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Raynold's Pass 

In New Mexico roads often cross the Continental Divide without much fanfare, often without barely the hint of a climb, and motorists take no notice of the quickly passing green sign saying "continental divide". Historically too, continental divide crossings this far south were of little importance. Not so in Montana. Raynold's Pass was first named "Low Pass", a good simple description, and was heralded as one of the great pass discoveries. As it turned out the low crossing turned out not to be that important, but the name stuck. Traffic on this road is much lighter than on nearby Targhee Pass, which makes Montana's rumble strips still dangerous, but not as dangerous.

1.(00.0km~00.0mi, 1808m~5932ft ) START-END NORTH: Lyons Bridge Crossing over Madison River
2.(10.1km~06.3mi, 1882m~6175ft) START-END ALTERNATE: turn left, straight goes to Hegben Lake on US287
3.(22.6km~14.0mi, 2068m~6785ft) turnoff to FR230 to Antelope Basin is on right
4.(24.0km~14.9mi, 2080m~6824ft) TOP: Raynolds Pass
5.(32.1km~19.9mi, 1980m~6496ft) low point
6.(38.7km~24.0mi, 2018m~6620ft) START-END SOUTH: jct Mo87 - US20, east of Henry's Lake


From North (Atlantic). From the jct of US20 with US89, US89 can be seen aiming straight for a low gap ahead. The road could be called straight as an arrow, if it wasn't for its numerous, undulating ups and downs in its 9 miles to the summit. The road has a wide shoulder but it is rumble stripped down the middle so that riding on the shoulder is impossible. Cyclists are forced to ride in traffic, making this side needlessly dangerous. However traffic is light so conditions are much better than the Montana side of nearby Targhee Pass. The top has a large sign and a nice view of the range to the east.

From South. (Pacific) described downwards. The shoulder remains, but the dangerous and annoying rumble strip disappears as soon as you cross into Idaho at the top. The quality of the ride improves tremendously. Henry's Lake shimmers above the asphalt crest of the top and it is only 200 feet down to it



jct: Targhee Trail forest road - US20 > Targhee Pass > West Yellowstone > US287 nort and west > Hebgen Dam > Raynolds Pass > back to starting point (including between 5 and 10 miles of slow detours near West Yellowstone): 75 miles with 2500ft of climbing in 5:3 hours.



The Fur Trade. The route of Lewis and Clarke served as a reference route for subsequent explorers, who were motivated by trapping beaver for their fur. It seems silly today, but beaver covered hats were all the rage in European cities at the time. One of the principal players in the Rocky Mountain fur trade was the Spaniard Manuel Lisa. A partner and employee of his was John Colter, legendary rediscoverer of Yellowstone Park. In 1810 after his Yellowstone escapades, Colter and thirty American and French trappers built a fort at Three Forks. Blackfeet killed several of them and convinced Colter that life was too short, to go on gambling it away like this, and he returned east to enter his bean growing period. But Manuel Lisa already had a new partner. Andrew Henry decided to take a look at the Three Forks situation still in the same year, and was promptly chased away by Blackfeet. His flight from arrows and muskets lead him in a new direction, up the Madison River. In the process he crossed today's Raynolds Pass to the lake that would be named after him. At the time the lake was filled with islets surrounded by beflowered sections, which Bannack Indians used to burry relatives. The Henry group descended all the way to near today's St Anthony, Idaho. There they built a fort and wintered. But the fort had a brief existence, and most of the them crossed back over Raynold's Pass (or possibly  Targhee Pass) and returned down the Yellowstone. The exception were three hunters in the group Hoback, Robinson and Reznor who went on to cross Teton Pass. From now on trappers spoke of crossing "North Pass" and meant either Raynolds or nearby Targhee Pass.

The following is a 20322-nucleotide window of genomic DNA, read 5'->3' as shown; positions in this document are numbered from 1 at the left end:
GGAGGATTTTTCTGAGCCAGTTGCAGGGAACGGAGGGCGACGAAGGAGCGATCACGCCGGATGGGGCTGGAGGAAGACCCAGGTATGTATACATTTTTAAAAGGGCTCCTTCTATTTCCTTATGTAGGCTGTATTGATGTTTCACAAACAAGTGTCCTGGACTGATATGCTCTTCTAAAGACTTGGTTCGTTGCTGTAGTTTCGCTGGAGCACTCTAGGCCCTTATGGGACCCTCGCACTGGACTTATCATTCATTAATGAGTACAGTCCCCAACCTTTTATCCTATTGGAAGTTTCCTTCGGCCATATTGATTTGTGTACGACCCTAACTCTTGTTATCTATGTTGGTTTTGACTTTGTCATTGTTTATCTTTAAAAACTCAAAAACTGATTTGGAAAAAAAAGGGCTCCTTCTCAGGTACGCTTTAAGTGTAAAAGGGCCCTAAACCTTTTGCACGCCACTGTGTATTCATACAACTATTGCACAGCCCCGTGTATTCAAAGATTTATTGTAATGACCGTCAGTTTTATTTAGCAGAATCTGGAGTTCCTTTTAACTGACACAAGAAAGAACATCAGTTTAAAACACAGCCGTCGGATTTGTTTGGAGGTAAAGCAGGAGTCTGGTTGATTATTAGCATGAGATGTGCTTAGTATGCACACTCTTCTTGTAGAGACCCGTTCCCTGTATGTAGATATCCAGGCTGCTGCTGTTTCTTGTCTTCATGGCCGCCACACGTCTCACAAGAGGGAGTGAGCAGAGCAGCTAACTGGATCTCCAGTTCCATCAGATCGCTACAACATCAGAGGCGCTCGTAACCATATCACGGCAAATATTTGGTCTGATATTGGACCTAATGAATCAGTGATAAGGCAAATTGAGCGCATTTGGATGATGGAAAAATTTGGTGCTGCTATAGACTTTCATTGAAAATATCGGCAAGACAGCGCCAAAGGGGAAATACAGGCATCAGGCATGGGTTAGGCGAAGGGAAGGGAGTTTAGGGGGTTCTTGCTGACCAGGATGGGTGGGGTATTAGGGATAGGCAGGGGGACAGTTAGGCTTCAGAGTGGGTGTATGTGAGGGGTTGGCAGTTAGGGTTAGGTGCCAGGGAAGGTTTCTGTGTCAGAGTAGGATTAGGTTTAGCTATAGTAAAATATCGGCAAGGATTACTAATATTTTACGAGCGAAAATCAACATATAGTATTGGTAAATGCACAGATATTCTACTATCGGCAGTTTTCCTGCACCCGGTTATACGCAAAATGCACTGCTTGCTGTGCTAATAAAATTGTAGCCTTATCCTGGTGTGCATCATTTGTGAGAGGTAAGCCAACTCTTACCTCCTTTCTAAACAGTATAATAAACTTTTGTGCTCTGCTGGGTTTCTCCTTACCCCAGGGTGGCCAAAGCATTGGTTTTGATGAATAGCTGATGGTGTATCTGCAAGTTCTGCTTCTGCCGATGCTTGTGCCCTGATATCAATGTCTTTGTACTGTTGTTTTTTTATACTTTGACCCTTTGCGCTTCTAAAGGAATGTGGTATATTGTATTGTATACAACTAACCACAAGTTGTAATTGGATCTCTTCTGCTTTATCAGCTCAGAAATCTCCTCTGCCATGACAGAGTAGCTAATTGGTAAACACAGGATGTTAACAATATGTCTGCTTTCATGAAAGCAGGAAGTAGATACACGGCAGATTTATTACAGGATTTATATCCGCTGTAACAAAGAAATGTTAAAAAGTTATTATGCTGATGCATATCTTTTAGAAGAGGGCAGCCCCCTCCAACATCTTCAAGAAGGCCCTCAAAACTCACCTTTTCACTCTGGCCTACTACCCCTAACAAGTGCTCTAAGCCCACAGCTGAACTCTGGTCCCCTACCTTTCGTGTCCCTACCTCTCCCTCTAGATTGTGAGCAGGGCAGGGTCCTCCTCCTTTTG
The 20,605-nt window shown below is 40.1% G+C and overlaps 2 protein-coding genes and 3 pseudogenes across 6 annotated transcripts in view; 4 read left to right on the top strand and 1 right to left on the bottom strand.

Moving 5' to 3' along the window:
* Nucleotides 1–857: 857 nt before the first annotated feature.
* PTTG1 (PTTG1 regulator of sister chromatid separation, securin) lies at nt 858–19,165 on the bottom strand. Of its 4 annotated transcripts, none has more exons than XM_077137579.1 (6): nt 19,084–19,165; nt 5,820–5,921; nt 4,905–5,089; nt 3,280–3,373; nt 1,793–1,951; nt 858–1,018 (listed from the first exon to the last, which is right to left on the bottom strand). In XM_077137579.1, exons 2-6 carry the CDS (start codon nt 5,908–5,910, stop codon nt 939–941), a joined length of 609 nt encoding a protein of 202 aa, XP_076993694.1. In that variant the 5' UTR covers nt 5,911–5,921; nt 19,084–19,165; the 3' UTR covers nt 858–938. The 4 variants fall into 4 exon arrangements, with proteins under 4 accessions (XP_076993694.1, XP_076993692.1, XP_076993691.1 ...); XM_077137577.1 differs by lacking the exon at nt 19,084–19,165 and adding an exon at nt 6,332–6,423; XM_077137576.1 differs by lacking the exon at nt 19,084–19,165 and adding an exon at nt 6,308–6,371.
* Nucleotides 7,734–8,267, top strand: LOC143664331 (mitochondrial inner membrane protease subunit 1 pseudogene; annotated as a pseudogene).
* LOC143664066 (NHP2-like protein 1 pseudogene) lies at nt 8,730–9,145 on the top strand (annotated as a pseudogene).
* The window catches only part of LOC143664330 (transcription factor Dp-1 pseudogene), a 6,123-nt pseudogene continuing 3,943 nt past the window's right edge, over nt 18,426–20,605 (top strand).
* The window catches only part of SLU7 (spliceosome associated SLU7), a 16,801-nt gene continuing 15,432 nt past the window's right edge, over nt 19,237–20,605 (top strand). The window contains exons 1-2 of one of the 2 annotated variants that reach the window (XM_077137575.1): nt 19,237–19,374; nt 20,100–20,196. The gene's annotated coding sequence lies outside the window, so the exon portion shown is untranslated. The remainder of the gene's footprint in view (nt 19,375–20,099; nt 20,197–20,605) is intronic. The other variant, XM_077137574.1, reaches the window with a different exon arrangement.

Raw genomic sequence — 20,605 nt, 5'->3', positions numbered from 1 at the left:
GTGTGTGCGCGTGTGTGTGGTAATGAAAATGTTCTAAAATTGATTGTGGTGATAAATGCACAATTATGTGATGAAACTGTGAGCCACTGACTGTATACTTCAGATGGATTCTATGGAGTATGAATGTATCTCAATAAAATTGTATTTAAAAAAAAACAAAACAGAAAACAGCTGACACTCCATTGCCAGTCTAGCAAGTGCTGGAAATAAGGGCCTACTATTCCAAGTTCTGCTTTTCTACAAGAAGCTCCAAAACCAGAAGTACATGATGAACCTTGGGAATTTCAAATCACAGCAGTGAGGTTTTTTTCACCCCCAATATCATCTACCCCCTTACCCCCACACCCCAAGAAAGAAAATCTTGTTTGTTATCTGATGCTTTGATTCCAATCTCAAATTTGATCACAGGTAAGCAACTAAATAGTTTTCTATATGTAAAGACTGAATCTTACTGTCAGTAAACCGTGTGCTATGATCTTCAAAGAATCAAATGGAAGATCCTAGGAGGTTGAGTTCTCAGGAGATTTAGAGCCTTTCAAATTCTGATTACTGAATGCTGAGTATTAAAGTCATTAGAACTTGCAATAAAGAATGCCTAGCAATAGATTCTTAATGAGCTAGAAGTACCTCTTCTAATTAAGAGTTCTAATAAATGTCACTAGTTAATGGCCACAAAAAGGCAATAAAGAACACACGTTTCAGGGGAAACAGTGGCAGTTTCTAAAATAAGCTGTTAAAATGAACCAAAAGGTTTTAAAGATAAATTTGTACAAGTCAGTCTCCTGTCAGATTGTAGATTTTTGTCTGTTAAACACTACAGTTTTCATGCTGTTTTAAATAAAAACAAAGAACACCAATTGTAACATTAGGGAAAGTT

Exloration by the Military and Surveyors. By 1860 Jim Bridger, the famous mountain man, had seen the fur trade come and go. That year he was hired again for a mountain expedition later in his life, this time to take a military expedition into the Rocky Mountains. The war department had assigned Captain Raynolds a whole list of impossible exploratory tasks. The captain was happy to condense the assignment into what he called an exploration of the Yellowstone. They left from Fort Casper on the North Platte. Jim Bridger and the captain had different ideas of how to proceed into the mountains. The route they finally ended up taking crossed Union Pass, which Raynolds named, then onwards to Jackson Hole, then over Teton Pass to Pierre's Hole. A week's time of traveling north along the mountains brought them to the same low spot above the beflowered lake. "I named it Low Pass and deem it to be one of the most remarkable features of the Rocky Mountains" Raynolds wrote in his journal. They continued over the pass to Three Forks and returned to Fort Benton. The captain was proud of his "exploration of the Yellowstone", even if he never laid eyes on it.

In 1871 tourism was just beginning in nearby Yellowstone National Park. This was the year when the epic exploration of the Hayden Survey mapped the region carefully. They called the pass Madison Pass.

Montana Gold Rush (<Teton Pass|Mt287 summit(u) Enis - Virginia City>): Good times in Bannack only lasted a year. Then the gold was played out. But new finds were being made in Virginia City. Raynolds Pass was on an access route that lead from Jackson Hole over Teton Pass, Raynolds Pass to Enis and onwards to Virginia City.

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